Teenage break up advise

Encourage Them to Stay Busy

Provide some distractions and try to keep them busy. This will help your child take a break from thinking about their breakup.

Choose whatever activity they enjoy, like shopping or going to a ball game. Outdoor activities are very therapeutic, like going for a long walk or enjoying some time on the beach.

Another distraction could be to work on a project together, like redecorating their room. Activity not only keeps your teen off social media, but it reminds him/her that life has a lot to offer, even when they’re single.

Stick To Routine

As soon as possible, stick to their usual routine. They might need a few days to wallow, but the regular daily routine will also fill their days and keep them busy as with distractions.

Although you still need to be sensitive to your teen’s feelings, you should try your best to treat them normally. You may not realize that treating them differently for too long or repeatedly bringing it up could just be reminding them of their heartbreak.

Assure Them That They Will Get Through This

You might want to explore the possible positives of the breakup with them if they’re open to the idea. Tread lightly as they might not be open to this in the beginning. When they’re ready, you can bring up these ideas.

Was there an activity that they enjoyed but drifted away from as a result of the relationship? Did they lose touch with an old friend?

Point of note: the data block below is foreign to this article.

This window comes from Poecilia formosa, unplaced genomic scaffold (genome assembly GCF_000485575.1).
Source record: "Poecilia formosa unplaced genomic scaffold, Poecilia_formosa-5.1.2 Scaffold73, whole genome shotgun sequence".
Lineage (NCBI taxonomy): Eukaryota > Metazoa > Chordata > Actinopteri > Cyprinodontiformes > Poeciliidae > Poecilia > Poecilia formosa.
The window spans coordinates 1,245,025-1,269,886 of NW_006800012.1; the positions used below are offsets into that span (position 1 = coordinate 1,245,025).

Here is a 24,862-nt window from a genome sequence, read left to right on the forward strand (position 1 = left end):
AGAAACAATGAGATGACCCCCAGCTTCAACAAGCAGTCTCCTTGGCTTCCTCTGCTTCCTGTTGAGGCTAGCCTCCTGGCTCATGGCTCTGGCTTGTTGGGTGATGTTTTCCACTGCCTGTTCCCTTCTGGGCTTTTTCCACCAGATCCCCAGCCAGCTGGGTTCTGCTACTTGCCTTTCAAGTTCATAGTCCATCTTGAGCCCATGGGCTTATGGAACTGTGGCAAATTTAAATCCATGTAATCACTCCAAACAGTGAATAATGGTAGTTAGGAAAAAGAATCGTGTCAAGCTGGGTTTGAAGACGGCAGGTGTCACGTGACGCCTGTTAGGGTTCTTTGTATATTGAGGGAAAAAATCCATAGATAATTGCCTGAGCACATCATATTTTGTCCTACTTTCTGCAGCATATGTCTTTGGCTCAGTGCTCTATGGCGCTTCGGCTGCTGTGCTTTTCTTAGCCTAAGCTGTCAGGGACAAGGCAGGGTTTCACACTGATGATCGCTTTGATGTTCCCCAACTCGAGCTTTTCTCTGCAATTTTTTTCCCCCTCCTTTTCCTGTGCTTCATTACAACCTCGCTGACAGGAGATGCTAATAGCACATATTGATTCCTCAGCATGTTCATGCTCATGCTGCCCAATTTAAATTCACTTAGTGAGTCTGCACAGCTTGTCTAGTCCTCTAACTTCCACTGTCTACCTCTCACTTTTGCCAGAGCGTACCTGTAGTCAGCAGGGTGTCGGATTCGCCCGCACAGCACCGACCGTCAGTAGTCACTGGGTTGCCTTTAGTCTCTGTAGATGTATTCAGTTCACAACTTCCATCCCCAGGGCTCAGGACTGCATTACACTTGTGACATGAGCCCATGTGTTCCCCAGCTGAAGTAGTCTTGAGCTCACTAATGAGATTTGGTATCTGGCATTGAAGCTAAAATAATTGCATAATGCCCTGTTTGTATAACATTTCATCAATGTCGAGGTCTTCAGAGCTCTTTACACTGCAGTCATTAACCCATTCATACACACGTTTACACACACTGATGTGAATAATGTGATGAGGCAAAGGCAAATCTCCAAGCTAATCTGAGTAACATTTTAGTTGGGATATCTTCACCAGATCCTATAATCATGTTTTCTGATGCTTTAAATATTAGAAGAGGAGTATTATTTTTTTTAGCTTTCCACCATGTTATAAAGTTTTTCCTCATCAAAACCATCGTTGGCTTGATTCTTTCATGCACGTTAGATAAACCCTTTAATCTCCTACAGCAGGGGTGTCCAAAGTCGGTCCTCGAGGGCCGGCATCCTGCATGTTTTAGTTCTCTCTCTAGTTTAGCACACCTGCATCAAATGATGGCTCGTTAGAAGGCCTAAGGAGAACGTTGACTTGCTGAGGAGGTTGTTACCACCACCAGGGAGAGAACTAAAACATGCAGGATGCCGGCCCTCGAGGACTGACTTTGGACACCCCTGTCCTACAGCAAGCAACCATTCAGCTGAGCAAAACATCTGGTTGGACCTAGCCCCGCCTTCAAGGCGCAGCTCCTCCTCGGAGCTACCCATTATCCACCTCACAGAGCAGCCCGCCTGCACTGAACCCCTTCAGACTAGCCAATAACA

A 2003 study of people who had recently been through a breakup, found that every participant could identify at least one positive outcome from the breakup.

The average participant provided five positive life changes — such as the ability to spend more time with friends and learning to not jump into a relationship too quickly. In addition, participants also reported increases in positive emotions such as relief and joy, increased self-confidence and personal growth.”washingtonpost.com

Watch this interesting video on how “Breakups don’t have to leave you broken”

Remember That You Can’t Fix ‘It.’

As much as you’ll want to, you cannot heal their broken heart. They need time to get over it.

Your job is to support them and let them feel understood and loved.

This is a life lesson that they will probably grow through several times in their life. Not only with romantic relationships but also friendships. They’re learning how to deal with disappointment in life.

Look To The Future

Remind them that they have their whole life ahead of them. They will meet many new and interesting people and will most likely have several relationships. Each stage of life brings new experiences and opportunities to meet new people.

When To Seek Help

If your child does not show any visible signs of getting over the breakup in time, it might be advisable to speak to a therapist.